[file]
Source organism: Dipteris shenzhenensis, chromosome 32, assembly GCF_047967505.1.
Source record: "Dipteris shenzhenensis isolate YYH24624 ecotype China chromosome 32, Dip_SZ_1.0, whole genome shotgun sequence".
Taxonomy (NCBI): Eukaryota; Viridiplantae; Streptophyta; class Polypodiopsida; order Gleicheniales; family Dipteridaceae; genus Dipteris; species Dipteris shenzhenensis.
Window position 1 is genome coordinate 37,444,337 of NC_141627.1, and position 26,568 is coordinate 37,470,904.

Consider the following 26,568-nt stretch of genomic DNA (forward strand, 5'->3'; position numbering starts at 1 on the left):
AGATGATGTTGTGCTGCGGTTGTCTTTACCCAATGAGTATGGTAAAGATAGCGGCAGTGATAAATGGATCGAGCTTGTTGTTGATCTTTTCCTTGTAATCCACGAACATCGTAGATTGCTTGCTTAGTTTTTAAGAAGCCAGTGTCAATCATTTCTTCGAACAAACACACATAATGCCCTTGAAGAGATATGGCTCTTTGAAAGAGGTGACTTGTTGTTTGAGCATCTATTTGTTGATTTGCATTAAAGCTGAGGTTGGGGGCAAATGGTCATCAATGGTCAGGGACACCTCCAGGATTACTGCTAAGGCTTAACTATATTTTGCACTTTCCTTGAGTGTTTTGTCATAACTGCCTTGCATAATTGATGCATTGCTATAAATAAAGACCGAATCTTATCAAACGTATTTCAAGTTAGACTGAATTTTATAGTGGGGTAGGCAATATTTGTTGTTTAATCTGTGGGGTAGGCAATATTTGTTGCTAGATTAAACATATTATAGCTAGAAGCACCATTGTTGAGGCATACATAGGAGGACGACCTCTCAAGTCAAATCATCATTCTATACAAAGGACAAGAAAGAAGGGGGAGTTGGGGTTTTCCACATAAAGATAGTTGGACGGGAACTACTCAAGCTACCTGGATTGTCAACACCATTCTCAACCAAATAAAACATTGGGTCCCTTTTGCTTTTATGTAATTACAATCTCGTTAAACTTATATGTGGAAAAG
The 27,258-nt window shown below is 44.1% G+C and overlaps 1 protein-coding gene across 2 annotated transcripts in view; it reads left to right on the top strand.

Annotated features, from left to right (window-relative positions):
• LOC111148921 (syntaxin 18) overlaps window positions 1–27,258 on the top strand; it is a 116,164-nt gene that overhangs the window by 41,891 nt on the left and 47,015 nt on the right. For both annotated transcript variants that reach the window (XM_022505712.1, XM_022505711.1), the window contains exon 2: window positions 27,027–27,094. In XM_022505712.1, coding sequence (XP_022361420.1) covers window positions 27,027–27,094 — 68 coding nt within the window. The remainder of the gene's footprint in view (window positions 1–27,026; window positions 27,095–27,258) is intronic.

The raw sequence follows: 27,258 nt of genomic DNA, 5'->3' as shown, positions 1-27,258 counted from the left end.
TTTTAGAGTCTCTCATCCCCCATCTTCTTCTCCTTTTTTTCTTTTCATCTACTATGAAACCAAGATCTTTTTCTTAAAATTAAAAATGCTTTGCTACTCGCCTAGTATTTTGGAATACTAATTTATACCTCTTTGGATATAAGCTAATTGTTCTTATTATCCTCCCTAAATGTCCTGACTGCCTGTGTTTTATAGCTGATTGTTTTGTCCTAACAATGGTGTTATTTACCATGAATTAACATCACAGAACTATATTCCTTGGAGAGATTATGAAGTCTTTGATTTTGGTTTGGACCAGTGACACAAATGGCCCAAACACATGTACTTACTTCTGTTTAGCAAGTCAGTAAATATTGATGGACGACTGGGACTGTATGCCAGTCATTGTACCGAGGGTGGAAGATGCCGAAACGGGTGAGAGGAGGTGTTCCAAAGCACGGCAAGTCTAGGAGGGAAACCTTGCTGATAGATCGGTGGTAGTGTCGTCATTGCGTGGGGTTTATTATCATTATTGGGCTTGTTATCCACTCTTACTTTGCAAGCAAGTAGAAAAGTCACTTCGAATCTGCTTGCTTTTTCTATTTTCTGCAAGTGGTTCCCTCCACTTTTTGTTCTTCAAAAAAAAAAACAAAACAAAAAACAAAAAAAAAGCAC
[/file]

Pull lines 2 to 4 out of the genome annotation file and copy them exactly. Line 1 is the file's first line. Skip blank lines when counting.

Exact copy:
Source record: "Dipteris shenzhenensis isolate YYH24624 ecotype China chromosome 32, Dip_SZ_1.0, whole genome shotgun sequence".
Taxonomy (NCBI): Eukaryota; Viridiplantae; Streptophyta; class Polypodiopsida; order Gleicheniales; family Dipteridaceae; genus Dipteris; species Dipteris shenzhenensis.
Window position 1 is genome coordinate 37,444,337 of NC_141627.1, and position 26,568 is coordinate 37,470,904.